The White Minstrelsy of American Politics
Yuval Taylor and Jake Austen’s aptly titled Darkest America: Black Minstrelsy from Slavery to Hip Hop (New York: W. W. Norton, 2012) is a smart and timely book.
It is smart because Taylor and Austen chose not to ape Eric Lott’s Love and Theft: Blackface Minstrelsy and the American Working Class (1993) or to mimic Robert C. Toll’s Blacking Up: The Minstrel Show in Nineteenth-Century America (1974). Instead they focus on the centrality of minstrelsy in cultural expressions and suggest we should care about that expressive tradition because American “culture wouldn’t exist without minstrelsy” (5). Take their exaggerated claim with a grain of pepper: American culture would be duller and safer without minstrelsy, but it would exist. Nevertheless, their attractive work should have a companion volume entitled Darkest America: White Minstrelsy from Colonial Conquest to Social Pathology.
Taylor and Austen’s book is timely because it enables a reader to have a moment of enlightenment, an epiphany. Read against the grain of how modern historiography uses the term polis (city-state), the book can be interpreted as a cutting treatment of polis (nation-state) and some of its spectacular characteristics. Such displacement allows us to discover the red liberal/blue conservative binary is not the only reason for finding ourselves in a post-election swamp to be navigated between now and 2016. The swamp was made by white minstrelsy. White political minstrelsy daily nurtures the swamp.
Since colonial days, white minstrelsy has been a practical art used by pink people of color. These pink people distort their collective ethnic identities by smearing white paint over their imagined bodies. The audible and visual mask denies the biological verification of ultimate African origins. The paint invades the nervous system and manifests itself as random Gestalts, which in turn produce dedicated scripts for the grand stage of American politics. The white minstrels take orgasmic delight in performing these scripts to frustrate and misinform non-painted citizens. The scripts are spin-driven histories; the comic deliveries block any clear vision of the real political actions and policies that often prove fatal.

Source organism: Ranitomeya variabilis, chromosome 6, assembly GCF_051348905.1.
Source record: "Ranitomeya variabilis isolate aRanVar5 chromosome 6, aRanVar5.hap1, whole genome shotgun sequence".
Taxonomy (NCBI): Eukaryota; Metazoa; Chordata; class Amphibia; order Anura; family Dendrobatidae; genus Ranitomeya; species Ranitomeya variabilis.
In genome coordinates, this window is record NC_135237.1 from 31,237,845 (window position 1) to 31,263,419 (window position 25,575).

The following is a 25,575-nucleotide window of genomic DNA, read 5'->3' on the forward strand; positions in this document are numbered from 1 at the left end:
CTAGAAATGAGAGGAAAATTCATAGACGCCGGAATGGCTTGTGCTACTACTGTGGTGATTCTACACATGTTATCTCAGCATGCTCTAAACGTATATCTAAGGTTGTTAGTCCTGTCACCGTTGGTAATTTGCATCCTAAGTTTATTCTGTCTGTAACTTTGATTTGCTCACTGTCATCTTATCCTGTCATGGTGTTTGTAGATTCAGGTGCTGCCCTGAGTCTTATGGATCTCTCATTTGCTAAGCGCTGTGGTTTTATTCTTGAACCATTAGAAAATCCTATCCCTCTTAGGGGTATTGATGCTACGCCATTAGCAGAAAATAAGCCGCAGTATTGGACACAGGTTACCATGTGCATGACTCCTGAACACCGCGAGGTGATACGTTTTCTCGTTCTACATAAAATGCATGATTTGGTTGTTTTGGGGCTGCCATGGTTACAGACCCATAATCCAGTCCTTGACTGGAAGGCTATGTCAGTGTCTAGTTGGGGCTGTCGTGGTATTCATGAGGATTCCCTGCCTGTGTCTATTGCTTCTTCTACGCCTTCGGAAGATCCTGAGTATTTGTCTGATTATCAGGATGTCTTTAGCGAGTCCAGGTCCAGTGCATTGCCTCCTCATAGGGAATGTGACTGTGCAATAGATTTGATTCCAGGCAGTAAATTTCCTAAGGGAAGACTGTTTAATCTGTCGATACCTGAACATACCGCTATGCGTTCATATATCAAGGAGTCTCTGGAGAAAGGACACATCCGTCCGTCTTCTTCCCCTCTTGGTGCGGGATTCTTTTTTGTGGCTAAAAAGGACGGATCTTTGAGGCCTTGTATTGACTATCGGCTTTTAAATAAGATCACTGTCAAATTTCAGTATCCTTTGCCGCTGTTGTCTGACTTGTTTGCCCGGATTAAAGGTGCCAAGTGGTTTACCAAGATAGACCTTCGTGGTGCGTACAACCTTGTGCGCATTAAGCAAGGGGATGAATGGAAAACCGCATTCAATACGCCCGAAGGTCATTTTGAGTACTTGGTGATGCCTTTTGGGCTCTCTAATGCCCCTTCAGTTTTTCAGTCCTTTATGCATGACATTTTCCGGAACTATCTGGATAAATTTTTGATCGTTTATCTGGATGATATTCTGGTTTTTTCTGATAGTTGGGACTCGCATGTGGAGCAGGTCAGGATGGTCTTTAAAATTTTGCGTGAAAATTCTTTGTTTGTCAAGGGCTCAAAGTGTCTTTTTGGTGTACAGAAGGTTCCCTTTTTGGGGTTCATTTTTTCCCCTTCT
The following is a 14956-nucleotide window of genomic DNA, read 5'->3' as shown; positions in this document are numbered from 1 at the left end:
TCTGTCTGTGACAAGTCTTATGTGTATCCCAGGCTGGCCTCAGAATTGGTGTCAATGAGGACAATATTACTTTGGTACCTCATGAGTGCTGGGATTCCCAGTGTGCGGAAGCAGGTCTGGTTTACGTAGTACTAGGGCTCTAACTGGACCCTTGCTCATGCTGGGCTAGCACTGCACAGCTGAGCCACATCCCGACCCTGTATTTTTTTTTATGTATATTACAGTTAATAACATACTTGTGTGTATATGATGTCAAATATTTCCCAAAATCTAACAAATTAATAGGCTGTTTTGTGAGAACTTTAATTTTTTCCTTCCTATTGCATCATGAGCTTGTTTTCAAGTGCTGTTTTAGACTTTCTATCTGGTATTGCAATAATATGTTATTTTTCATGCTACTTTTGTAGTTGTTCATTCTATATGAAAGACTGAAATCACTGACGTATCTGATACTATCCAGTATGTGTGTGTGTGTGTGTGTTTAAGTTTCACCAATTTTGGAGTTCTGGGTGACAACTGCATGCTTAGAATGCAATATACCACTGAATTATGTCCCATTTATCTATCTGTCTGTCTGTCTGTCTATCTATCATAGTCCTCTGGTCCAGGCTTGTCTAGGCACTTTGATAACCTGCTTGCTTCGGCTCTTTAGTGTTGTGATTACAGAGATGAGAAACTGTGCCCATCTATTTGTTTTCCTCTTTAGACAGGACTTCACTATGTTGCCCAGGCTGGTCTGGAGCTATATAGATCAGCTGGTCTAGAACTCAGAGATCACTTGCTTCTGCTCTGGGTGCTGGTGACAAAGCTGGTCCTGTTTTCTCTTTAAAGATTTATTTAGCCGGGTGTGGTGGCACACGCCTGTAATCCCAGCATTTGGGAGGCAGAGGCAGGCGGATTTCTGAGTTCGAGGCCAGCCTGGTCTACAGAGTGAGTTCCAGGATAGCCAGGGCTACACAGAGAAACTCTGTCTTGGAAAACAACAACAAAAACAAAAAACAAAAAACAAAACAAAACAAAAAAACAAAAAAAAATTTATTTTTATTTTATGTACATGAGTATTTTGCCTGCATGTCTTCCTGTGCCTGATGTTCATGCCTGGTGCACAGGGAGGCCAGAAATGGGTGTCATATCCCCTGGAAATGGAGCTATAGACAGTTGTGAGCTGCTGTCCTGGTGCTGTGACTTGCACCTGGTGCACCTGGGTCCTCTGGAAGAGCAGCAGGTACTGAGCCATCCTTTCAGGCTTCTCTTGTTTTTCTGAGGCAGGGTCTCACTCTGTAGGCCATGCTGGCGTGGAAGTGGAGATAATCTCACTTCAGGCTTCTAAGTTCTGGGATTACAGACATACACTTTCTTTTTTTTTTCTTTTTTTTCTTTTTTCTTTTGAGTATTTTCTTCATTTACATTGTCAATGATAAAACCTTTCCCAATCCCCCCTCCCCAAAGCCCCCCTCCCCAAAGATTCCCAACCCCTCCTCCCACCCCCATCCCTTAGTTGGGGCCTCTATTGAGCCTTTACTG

Just as the charm of black minstrelsy pivots on “indefinite talk” routines, the thrall of white minstrelsy depends on the 24-7 broadcasting of “definitive trash-talk.” Long usage has made this kind of discourse seem “normal” and has rendered white minstrelsy indistinguishable from what is not theatrical. It is merely insane or absurd to argue that American politics is not a child begot from a strange marriage of black and white minstrelsy.
Taylor and Austen open the closets of polis in Chapter 3, “Of Cannibals and Kings: How New Orleans’s Zulu Krewe Survived One Hundred Years of Blackface” and Chapter 10, “New Millennium Minstrel Show: How Spike Lee and Tyler Perry Brought the Black Minstrelsy Debate to the Twenty-First Century.” Rather than spoil the unique pleasure of discovery in those two chapters, and indeed in the book as a whole, I will leave you with the refrain of white minstrelsy’s theme song: There is a bomb in Gilead that kills the sin-sick soul.
Jerry W. Ward, Jr. November 18, 2012